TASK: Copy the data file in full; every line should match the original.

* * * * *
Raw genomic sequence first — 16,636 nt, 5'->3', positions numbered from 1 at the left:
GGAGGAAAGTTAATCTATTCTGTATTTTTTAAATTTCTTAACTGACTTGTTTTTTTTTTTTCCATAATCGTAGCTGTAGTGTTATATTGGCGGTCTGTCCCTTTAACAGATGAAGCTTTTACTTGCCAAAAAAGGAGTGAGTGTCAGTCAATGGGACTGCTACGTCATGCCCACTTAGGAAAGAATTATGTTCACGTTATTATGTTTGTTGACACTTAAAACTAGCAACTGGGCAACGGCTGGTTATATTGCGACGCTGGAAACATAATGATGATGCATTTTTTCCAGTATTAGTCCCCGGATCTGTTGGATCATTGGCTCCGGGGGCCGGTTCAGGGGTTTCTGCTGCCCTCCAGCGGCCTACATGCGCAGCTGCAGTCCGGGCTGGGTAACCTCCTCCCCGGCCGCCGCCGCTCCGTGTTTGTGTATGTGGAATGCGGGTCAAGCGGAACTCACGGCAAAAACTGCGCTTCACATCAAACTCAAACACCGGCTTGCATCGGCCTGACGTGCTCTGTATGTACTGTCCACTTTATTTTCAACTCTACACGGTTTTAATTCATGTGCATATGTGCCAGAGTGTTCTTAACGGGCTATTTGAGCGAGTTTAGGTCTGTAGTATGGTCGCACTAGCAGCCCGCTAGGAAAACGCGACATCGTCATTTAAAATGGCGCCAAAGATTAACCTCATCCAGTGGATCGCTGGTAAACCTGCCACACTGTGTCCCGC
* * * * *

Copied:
Raw genomic sequence first — 16,636 nt, 5'->3', positions numbered from 1 at the left:
GGAGGAAAGTTAATCTATTCTGTATTTTTTAAATTTCTTAACTGACTTGTTTTTTTTTTTTCCATAATCGTAGCTGTAGTGTTATATTGGCGGTCTGTCCCTTTAACAGATGAAGCTTTTACTTGCCAAAAAAGGAGTGAGTGTCAGTCAATGGGACTGCTACGTCATGCCCACTTAGGAAAGAATTATGTTCACGTTATTATGTTTGTTGACACTTAAAACTAGCAACTGGGCAACGGCTGGTTATATTGCGACGCTGGAAACATAATGATGATGCATTTTTTCCAGTATTAGTCCCCGGATCTGTTGGATCATTGGCTCCGGGGGCCGGTTCAGGGGTTTCTGCTGCCCTCCAGCGGCCTACATGCGCAGCTGCAGTCCGGGCTGGGTAACCTCCTCCCCGGCCGCCGCCGCTCCGTGTTTGTGTATGTGGAATGCGGGTCAAGCGGAACTCACGGCAAAAACTGCGCTTCACATCAAACTCAAACACCGGCTTGCATCGGCCTGACGTGCTCTGTATGTACTGTCCACTTTATTTTCAACTCTACACGGTTTTAATTCATGTGCATATGTGCCAGAGTGTTCTTAACGGGCTATTTGAGCGAGTTTAGGTCTGTAGTATGGTCGCACTAGCAGCCCGCTAGGAAAACGCGACATCGTCATTTAAAATGGCGCCAAAGATTAACCTCATCCAGTGGATCGCTGGTAAACCTGCCACACTGTGTCCCGC